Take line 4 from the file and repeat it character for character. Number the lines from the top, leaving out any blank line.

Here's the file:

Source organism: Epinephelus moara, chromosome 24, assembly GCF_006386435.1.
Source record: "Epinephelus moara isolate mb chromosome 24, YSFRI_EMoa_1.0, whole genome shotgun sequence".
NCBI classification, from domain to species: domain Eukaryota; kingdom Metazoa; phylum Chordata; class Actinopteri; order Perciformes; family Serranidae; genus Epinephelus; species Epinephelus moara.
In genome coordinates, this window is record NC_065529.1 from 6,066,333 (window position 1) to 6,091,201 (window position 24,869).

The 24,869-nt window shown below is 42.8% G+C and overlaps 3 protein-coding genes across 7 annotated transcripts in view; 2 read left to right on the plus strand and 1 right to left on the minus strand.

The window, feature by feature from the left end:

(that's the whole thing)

In genome coordinates, this window is record NC_065529.1 from 6,066,333 (window position 1) to 6,091,201 (window position 24,869).